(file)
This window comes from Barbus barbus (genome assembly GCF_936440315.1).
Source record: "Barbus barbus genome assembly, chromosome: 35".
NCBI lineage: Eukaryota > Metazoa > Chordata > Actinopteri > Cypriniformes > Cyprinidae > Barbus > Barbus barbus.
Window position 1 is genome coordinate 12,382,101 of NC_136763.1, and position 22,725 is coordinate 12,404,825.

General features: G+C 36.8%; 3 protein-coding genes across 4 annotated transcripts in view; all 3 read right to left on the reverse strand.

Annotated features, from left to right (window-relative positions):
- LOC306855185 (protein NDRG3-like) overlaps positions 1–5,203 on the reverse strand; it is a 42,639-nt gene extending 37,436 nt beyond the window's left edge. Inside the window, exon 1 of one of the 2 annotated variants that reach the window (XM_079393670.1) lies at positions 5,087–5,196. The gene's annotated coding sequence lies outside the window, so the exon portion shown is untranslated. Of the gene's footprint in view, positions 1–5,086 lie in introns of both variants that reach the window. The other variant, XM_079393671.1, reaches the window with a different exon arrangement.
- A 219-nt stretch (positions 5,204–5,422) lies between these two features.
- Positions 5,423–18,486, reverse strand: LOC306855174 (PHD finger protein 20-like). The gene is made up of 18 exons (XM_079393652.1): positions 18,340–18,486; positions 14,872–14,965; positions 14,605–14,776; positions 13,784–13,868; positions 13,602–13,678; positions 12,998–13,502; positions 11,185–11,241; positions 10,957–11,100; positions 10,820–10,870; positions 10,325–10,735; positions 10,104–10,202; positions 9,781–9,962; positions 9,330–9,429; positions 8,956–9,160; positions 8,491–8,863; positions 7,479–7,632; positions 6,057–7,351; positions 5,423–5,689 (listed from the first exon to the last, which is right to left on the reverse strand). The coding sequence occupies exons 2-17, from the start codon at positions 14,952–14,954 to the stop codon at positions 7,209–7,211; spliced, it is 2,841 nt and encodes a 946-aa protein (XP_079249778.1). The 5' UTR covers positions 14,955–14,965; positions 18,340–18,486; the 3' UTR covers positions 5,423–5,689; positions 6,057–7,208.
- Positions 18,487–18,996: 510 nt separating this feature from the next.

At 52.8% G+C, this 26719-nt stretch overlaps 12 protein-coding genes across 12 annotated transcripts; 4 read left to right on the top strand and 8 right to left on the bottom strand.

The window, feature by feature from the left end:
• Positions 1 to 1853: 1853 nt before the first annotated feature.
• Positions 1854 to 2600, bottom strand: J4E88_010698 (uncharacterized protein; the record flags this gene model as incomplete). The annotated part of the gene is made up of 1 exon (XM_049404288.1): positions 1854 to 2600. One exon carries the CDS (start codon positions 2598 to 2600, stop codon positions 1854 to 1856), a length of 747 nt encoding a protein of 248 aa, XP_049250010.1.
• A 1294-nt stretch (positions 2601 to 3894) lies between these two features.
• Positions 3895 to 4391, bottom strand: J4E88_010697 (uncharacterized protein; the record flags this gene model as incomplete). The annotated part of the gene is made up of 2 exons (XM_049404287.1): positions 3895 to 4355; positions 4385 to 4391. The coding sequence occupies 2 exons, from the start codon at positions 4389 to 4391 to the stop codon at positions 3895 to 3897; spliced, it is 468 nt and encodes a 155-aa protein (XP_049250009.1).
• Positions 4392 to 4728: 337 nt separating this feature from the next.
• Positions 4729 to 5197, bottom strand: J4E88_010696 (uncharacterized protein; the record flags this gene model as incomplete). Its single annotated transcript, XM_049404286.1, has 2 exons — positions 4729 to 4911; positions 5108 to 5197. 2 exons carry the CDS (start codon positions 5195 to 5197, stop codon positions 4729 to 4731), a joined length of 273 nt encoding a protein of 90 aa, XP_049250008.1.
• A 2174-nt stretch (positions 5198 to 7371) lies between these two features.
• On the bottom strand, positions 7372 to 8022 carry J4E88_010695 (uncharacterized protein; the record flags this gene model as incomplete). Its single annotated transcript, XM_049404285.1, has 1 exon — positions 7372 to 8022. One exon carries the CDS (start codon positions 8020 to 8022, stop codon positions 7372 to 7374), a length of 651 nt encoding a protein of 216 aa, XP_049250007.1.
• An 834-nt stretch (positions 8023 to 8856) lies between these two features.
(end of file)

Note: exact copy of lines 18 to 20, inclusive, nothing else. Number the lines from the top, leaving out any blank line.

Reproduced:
• Positions 4729 to 5197, bottom strand: J4E88_010696 (uncharacterized protein; the record flags this gene model as incomplete). Its single annotated transcript, XM_049404286.1, has 2 exons — positions 4729 to 4911; positions 5108 to 5197. 2 exons carry the CDS (start codon positions 5195 to 5197, stop codon positions 4729 to 4731), a joined length of 273 nt encoding a protein of 90 aa, XP_049250008.1.
• A 2174-nt stretch (positions 5198 to 7371) lies between these two features.
• On the bottom strand, positions 7372 to 8022 carry J4E88_010695 (uncharacterized protein; the record flags this gene model as incomplete). Its single annotated transcript, XM_049404285.1, has 1 exon — positions 7372 to 8022. One exon carries the CDS (start codon positions 8020 to 8022, stop codon positions 7372 to 7374), a length of 651 nt encoding a protein of 216 aa, XP_049250007.1.